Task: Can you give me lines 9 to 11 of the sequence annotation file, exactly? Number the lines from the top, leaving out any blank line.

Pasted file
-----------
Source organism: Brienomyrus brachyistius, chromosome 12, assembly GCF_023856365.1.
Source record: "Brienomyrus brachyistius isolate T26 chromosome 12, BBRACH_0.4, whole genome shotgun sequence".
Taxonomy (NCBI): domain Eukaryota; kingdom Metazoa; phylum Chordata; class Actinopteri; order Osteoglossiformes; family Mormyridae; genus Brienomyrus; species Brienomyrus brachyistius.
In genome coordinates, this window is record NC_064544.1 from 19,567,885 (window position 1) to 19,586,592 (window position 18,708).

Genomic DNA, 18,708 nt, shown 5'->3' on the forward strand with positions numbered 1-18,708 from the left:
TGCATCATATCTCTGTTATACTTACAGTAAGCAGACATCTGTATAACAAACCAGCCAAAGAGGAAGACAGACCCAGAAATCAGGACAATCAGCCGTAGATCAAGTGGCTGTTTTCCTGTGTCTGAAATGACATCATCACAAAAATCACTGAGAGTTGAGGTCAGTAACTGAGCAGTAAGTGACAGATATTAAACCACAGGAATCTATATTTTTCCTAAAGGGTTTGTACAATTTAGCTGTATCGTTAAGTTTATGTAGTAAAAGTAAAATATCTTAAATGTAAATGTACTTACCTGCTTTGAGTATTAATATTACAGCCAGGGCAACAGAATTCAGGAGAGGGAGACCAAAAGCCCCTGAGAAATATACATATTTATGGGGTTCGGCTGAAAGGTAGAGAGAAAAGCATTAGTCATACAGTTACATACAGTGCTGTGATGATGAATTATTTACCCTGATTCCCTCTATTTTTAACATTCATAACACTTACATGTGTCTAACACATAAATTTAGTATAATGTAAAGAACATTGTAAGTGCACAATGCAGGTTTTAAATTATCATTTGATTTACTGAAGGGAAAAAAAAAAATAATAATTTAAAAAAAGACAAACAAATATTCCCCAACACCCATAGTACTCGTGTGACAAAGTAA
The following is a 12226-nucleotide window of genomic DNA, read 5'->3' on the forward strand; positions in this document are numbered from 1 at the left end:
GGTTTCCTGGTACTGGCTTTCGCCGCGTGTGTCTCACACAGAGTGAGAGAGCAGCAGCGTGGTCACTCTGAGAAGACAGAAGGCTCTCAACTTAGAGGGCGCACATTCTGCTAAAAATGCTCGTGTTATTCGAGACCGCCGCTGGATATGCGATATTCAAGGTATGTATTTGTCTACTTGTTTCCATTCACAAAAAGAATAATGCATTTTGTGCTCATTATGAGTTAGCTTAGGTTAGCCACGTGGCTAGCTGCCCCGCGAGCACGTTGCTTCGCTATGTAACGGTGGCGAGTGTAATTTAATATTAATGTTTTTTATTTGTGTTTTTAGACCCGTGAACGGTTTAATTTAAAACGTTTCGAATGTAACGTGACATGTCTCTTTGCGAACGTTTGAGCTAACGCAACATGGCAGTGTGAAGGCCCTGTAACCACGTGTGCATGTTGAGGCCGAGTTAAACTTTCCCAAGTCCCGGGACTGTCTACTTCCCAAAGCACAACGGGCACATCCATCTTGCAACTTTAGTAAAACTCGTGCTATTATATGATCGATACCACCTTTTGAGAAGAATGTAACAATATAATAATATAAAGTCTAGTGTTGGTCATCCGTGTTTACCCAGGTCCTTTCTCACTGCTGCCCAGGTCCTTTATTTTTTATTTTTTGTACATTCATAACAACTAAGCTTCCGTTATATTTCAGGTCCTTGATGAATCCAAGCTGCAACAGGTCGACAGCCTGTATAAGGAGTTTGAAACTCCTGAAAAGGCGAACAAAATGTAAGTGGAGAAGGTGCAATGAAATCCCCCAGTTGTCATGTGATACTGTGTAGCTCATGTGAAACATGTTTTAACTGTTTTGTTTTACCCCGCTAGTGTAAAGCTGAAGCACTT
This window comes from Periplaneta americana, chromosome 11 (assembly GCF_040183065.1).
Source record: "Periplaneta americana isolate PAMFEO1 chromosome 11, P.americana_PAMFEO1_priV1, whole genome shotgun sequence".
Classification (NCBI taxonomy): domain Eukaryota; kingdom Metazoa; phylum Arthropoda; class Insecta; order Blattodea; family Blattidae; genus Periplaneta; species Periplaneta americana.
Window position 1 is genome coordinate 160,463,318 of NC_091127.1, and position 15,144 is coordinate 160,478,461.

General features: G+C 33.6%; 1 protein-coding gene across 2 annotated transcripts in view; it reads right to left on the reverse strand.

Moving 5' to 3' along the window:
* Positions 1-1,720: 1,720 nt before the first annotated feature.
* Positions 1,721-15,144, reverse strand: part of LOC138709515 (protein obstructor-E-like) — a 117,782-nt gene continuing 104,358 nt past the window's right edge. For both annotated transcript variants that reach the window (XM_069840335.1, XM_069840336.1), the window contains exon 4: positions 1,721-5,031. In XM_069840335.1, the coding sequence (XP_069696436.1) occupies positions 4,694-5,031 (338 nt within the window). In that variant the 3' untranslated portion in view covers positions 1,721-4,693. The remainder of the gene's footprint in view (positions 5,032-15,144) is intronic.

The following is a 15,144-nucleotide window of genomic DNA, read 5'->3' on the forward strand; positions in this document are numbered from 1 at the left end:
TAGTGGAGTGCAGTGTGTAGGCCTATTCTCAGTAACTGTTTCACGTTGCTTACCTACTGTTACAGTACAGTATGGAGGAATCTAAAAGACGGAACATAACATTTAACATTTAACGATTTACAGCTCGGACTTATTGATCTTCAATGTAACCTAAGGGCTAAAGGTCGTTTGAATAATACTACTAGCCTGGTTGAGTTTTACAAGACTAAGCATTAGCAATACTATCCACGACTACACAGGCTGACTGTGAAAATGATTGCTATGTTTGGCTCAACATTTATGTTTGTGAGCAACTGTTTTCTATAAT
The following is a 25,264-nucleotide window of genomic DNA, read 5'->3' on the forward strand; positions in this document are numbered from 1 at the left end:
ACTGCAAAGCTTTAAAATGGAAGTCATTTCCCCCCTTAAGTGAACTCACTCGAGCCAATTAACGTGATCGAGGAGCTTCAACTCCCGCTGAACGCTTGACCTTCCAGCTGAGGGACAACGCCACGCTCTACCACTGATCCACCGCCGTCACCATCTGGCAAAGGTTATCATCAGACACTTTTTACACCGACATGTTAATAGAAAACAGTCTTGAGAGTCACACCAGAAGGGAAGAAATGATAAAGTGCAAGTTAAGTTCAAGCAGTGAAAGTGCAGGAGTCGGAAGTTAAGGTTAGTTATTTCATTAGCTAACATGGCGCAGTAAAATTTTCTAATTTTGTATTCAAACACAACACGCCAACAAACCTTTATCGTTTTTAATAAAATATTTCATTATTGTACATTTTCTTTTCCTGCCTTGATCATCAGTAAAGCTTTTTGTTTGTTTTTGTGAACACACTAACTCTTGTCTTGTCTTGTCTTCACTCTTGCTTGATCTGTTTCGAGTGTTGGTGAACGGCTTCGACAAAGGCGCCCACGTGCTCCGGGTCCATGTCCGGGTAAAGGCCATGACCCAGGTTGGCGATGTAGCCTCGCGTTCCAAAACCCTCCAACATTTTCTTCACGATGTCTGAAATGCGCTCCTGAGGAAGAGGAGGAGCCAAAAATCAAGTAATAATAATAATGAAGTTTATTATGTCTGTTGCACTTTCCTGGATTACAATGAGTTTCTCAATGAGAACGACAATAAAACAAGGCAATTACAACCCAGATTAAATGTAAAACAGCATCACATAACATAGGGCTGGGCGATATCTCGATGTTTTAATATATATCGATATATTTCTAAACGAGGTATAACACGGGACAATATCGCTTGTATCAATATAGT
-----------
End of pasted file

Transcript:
This window comes from Periplaneta americana, chromosome 11 (assembly GCF_040183065.1).
Source record: "Periplaneta americana isolate PAMFEO1 chromosome 11, P.americana_PAMFEO1_priV1, whole genome shotgun sequence".
Classification (NCBI taxonomy): domain Eukaryota; kingdom Metazoa; phylum Arthropoda; class Insecta; order Blattodea; family Blattidae; genus Periplaneta; species Periplaneta americana.